Are you a bath person or a shower person? Regardless of which one you prefer, both involve a lot of water. But baths always get a bad name when it comes to saving water. Well, I’m here to illuminate you today: you can save water while taking a bath. I know, I sound crazy, but just listen.
In college, we had these signs up all over our dorm bathrooms promoting showers over baths. If you read those signs, showers apparently save more water. I remember the signs clearly because I was responsible for putting them up as our house Environmental Chair (of course I was). Our college dorms had actual bathtubs, and they were fabulous! Not only did they have individual curtains, but also it seemed like a tub was always free when a shower wasn’t. But those pesky signs always made me feel guilty for wanting to take a bath.
I’ve never been much of a shower person. In fact, I think I outright refused to take showers until I was about eleven. I still don’t enjoy them, they tend to dehydrate my skin and tend to leave me feeling cold. But because I’m literally a sustainable lifestyle blogger, I wasn’t going to start promoting baths unless I had a good reason to. And people? I found one.
I did a little experiment. Wanting to see how much water I used when I showered, I put the bath stopper in. At first, I figured it would be a couple inches, just grazing my ankles. But guess what? I was wrong. It was more like grazing my calves! The irony- that’s more water than I use when I take a bath. Like many bathtubs, mine has a hole in it that drains the water out after it reaches a certain height. The shower had the water level nearly going past that drain!
Now, hopefully, you don’t find this gross, but with my skin and hair type (dry and curly), I only bathe a few times per week max. That means my showers tend to be a little longer than the average 5-minute rinse-off. If you only take 5-minute rinse-off showers, you might be saving water versus taking a bath every day. But the average woman in America doesn’t take 5-minute rinse-offs. She takes 10+ minute showers.
And because women typically to do all this stuff, like shampoo and condition hair, shave, and exfoliate, our showers take longer. When we do all that stuff with the water running, then yeah, we waste a lot of water. There are studies that suggest that the average bath uses 36 gallons of water and the average shower with an old shower head uses 5 gallons per minute. These studies point to how if you only take a five-minute shower, you only use 25 gallons of water. I’m rolling my eyes so hard right now because I cannot, even when I try really hard, shampoo, condition, shave, and exfoliate in five minutes.
But that got me thinking, could I do all that stuff in the bathtub? Yes. And if I’m not filling the tub up all the way will I save water? Yes. So why do baths are so bad again?
To be fair, most women don’t wash their hair or exfoliate, or shave every day. Ok, fine. But, say I took five 5-minute showers per week. That’s 125 gallons of water, compared to three 30-gallon bath fill-ups at 90 gallons of water. Even if I did the full 36-gallon fill-up, I’d still only be at 108 gallons of water. Are you seeing what I’m seeing?
So yes world, you can save water while taking a bath. Not an up-to-your-eyeballs-in-water bath hot-tub style bath but with a bath, yes.
I also know that some people don’t enjoy baths because they feel like they’re, “bathing in their own filth.” Are baths dirty? That depends on who you ask. Some experts say yes, some say no. But the line of reasoning that I’ve heard most often is that unless you’re sweating a ton from working out or you’re literally covered in dirt, baths are just as clean as showers.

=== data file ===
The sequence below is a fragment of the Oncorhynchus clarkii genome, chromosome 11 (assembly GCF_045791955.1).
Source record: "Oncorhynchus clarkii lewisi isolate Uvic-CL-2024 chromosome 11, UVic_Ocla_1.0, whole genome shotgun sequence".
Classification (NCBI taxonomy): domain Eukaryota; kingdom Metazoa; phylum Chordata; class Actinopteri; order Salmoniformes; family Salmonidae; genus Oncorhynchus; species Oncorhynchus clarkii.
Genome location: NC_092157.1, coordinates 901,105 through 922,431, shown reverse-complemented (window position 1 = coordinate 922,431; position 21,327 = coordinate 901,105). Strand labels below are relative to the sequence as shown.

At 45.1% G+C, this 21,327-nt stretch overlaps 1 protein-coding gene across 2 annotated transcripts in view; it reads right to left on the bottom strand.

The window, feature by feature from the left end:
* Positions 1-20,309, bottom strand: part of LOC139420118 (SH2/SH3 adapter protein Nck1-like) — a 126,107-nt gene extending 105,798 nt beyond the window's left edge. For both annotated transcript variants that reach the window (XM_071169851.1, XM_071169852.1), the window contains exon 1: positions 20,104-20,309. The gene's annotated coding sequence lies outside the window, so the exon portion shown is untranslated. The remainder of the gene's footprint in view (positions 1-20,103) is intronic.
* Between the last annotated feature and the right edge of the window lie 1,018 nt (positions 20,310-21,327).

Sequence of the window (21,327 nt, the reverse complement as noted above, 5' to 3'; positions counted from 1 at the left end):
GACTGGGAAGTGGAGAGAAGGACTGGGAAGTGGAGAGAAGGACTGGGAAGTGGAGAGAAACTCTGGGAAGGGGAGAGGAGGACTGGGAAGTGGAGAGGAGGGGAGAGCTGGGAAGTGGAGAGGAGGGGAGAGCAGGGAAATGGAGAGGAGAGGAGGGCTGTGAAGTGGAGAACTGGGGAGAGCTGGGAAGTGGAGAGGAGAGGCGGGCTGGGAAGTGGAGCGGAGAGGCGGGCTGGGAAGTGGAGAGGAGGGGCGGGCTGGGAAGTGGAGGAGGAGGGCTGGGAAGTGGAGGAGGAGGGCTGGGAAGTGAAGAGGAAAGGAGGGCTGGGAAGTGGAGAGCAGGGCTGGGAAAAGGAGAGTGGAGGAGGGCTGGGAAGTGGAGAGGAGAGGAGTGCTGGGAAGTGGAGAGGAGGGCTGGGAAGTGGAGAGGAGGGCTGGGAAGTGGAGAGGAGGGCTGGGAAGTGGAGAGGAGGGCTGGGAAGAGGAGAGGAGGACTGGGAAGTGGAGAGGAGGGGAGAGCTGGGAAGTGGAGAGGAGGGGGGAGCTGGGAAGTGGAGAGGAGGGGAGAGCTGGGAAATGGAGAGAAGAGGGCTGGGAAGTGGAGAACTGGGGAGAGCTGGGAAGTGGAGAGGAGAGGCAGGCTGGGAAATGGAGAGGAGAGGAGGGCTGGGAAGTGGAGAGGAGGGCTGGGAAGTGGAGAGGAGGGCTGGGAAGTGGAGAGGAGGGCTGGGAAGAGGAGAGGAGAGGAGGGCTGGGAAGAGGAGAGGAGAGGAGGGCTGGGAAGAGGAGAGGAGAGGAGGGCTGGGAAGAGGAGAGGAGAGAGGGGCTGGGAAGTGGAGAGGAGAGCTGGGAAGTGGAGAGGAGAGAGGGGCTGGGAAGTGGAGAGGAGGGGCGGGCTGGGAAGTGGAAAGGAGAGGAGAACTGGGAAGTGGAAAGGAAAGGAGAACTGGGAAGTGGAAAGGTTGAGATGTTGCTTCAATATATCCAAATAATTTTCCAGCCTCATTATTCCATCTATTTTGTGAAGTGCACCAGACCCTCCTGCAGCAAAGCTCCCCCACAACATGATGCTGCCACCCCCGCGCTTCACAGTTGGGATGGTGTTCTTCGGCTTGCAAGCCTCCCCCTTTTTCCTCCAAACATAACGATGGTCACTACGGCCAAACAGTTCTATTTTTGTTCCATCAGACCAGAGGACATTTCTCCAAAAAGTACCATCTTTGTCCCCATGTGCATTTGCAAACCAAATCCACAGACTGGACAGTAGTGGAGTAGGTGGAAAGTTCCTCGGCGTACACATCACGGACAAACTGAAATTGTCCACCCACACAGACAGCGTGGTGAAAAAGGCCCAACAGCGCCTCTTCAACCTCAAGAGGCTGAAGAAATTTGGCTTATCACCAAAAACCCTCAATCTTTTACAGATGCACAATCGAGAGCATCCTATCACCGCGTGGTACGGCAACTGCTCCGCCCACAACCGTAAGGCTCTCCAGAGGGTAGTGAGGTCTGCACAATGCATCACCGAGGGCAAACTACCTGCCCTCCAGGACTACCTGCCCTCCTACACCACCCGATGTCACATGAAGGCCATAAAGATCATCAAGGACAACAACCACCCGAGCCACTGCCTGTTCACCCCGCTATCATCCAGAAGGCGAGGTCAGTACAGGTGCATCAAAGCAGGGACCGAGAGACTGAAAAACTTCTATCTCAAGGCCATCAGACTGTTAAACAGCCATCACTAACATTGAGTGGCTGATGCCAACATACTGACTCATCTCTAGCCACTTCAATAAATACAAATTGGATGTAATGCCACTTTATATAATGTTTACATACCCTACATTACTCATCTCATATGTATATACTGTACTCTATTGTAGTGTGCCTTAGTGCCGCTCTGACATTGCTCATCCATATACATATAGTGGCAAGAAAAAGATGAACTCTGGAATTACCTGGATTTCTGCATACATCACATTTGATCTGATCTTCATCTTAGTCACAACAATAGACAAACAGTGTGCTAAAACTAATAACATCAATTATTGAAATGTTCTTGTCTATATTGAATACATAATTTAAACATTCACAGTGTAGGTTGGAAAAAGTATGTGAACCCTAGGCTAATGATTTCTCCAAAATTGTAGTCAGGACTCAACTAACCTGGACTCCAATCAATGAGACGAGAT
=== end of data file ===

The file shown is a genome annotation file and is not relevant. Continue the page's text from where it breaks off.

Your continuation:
Most of all, I find them nourishing and relaxing. While I bathe, I deep condition my hair, soak in oils and oatmeal, and read. It’s great. Because I don’t use harsh chemicals on my skin and hair products, I don’t find these products coming into contact with my skin to be that much of a problem. I don’t wash my hair until the end, and then I immediately get out.
How To Save Water While Taking A Bath
First off, to save water while taking a bath, you don’t need to fill the tub all the way up. Enough water to submerge your body is fine. I usually fill mine up about 9-10 inches, and that’s more than enough. My shower head is detachable so I wash my hair in the bathtub, turning the water off and on as needed. If you don’t have a detachable shower head, before you add your bath products, take a little water out, enough to rinse your hair, and place it in a container next to the bathtub.
Note that baths don’t do your skin much good if you’re bathing in petrochemicals, so ditch to toxic beauty products and go natural. To soften and moisten your skin, add a spoon full of coconut oil. To tackle oil, add some sea salts, or use a salt scrub. For scent, add just a couple drops of essential oil.
How To Save Water While Showering
Now, if you’re completely in love with showers and you refuse to give them up, putting a simple 5-gallon bucket in your shower, over the drain can help collect spent water that you can use for other projects. We call this, “grey water.” As long as your hair and skin products are biodegradable, you can even use this grey water to water your flowers. You can also stop the water while you shampoo your hair or shave. My wife does this, but I find it horribly, intolerably cold.
If you want to do the same thing with your bath water, don’t pull the plug when you get out! Just leave the water in the tub and ladle it out with a bucket.
And now you know. You don’t have to give up your baths to live an eco-friendly lifestyle, you just have to be smart about it. I hope you all have a lovely weekend and have some relaxing bath time- if it’s your thing, of course.
And if you haven’t already, follow me out on Instagram where I like to post even more little tips on how to stay green and still feel like a goddess. All the time. #lifegoals.